NAP-04 - 92nd Gordon Highlanders - 1815
ref. EK Castings figurine NAP-04
h1 class="firstHeading" lang="en">EK castings NAP 04 - 92nd (Gordon Highlanders) Regiment of Foot - 1815
The regiment took part in the Battle of Køge at Copenhagen in 1807, went to Portugal and fought at the Battle of Corunna and then joined the disastrousWalcheren Campaign, after which only 300 of 1,000 men were fit for service. In September 1810, the regiment returned to Portugal where they joined the Duke of Wellington's army for the remainder of the Peninsular War. The 92nd had reached Toulon when peace was declared in 1814 and they sailed for Ireland.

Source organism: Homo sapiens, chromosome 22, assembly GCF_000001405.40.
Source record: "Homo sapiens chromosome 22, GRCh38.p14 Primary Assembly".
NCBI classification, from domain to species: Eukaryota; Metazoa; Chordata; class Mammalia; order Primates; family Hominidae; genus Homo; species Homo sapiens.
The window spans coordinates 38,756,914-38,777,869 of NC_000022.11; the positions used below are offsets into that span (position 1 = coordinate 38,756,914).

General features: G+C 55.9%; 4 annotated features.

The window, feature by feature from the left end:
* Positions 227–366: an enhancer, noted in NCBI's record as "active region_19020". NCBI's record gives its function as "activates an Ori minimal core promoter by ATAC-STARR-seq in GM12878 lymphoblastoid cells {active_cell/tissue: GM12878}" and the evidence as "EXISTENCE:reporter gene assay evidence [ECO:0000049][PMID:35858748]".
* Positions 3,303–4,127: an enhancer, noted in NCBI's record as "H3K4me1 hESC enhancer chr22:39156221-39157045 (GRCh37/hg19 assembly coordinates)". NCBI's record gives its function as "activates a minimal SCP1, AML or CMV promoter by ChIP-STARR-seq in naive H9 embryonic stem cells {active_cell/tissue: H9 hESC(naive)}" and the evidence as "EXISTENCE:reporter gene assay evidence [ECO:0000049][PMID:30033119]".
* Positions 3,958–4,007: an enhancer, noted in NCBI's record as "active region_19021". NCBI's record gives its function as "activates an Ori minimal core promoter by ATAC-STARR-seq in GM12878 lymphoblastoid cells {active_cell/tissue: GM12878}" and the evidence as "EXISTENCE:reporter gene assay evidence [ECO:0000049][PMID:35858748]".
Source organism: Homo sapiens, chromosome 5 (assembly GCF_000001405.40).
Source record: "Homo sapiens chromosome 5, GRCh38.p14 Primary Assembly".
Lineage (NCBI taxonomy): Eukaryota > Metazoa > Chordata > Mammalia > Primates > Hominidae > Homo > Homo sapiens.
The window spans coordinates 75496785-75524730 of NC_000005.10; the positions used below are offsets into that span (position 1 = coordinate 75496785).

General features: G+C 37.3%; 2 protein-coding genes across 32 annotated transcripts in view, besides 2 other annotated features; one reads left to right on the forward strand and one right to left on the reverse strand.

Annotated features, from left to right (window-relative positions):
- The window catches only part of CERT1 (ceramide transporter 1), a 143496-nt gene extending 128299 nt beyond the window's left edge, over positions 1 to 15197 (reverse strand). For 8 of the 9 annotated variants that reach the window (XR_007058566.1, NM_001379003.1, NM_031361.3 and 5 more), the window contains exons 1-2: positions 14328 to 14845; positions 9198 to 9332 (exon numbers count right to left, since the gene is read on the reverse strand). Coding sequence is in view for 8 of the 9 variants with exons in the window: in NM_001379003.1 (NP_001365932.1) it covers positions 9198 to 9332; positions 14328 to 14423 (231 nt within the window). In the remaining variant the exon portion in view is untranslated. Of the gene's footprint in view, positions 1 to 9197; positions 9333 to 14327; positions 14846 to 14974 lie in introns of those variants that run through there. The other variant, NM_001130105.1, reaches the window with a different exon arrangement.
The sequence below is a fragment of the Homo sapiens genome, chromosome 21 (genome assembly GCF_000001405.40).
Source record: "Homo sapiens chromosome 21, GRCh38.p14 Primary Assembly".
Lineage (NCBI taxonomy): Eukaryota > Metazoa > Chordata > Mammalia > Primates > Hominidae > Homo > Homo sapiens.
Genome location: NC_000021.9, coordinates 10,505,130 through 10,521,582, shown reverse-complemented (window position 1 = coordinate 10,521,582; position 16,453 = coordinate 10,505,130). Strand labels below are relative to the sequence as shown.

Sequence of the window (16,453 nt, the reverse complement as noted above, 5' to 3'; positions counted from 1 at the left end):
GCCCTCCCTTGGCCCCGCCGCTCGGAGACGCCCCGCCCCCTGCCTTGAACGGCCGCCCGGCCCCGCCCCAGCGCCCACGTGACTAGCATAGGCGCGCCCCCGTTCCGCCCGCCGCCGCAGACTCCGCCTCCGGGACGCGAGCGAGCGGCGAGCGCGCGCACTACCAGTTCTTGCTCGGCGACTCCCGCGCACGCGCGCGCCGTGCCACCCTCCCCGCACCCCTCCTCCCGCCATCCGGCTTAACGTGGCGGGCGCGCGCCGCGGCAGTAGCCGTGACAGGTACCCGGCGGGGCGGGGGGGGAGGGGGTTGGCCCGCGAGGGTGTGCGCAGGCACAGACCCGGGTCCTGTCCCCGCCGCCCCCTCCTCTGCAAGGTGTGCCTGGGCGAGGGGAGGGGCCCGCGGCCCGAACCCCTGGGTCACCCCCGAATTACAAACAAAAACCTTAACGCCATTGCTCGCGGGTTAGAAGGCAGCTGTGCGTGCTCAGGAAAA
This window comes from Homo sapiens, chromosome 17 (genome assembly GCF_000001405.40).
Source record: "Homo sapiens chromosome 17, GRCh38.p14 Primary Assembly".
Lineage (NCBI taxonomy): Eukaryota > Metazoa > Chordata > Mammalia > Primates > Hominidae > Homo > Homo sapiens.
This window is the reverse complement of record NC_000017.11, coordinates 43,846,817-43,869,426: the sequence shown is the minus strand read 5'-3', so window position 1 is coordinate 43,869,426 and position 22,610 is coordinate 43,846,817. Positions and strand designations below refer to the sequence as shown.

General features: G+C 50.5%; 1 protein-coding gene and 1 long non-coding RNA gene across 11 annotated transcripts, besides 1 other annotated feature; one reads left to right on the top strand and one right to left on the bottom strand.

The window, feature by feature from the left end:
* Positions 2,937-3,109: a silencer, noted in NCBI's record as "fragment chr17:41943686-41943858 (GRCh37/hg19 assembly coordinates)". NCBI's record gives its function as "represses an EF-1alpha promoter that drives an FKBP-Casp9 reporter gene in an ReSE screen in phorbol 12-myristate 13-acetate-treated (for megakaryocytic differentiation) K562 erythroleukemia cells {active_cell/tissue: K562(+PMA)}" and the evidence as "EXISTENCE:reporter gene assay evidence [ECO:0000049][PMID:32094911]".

On 1 May 1815, the regiment again embarked for the continent, to take part in the Hundred Days campaign. The 92nd had a leading role in the Battle of Quatre Bras on 16 June, where it was one of the regiments defending the disputed crossroads and later halted a French attack with a bayonet charge. Two days later. the regiment were in action again at the Battle of Waterloo, although by now reduced to only about 250 men. At an early stage, Napoleon's troops attacked the left of the Allied line, and the 92nd were ordered to charge the leading French column. Upon the approach of the Highlanders, the head of the French column broke in disorder and could only be caught by the horses of the Scots Greys, who passed through the 92nd to get at them. According to some accounts, some of the Highlanders clung to the stirrups of the passing Greys so that they could reach the French, although this is often dismissed as mere legend. However, the testimony of Corporal Dickson of "F" Troop of the Scots Greys, says; "They were all Gordons, and as we passed through them they shouted 'Go at them the Greys! Scotland for ever!' My blood thrilled at this and I clutched my sabre tighter. Many of them grasped our stirrups and in the fiercest excitement, dashed with us into the fight." The 92nd's casualties at Waterloo were 20 killed and 99 wounded of all ranks. After the battle, the regiment marched to Paris, finally arriving in Edinburgh on 7 September 1816, where they were cheered by a large crowd.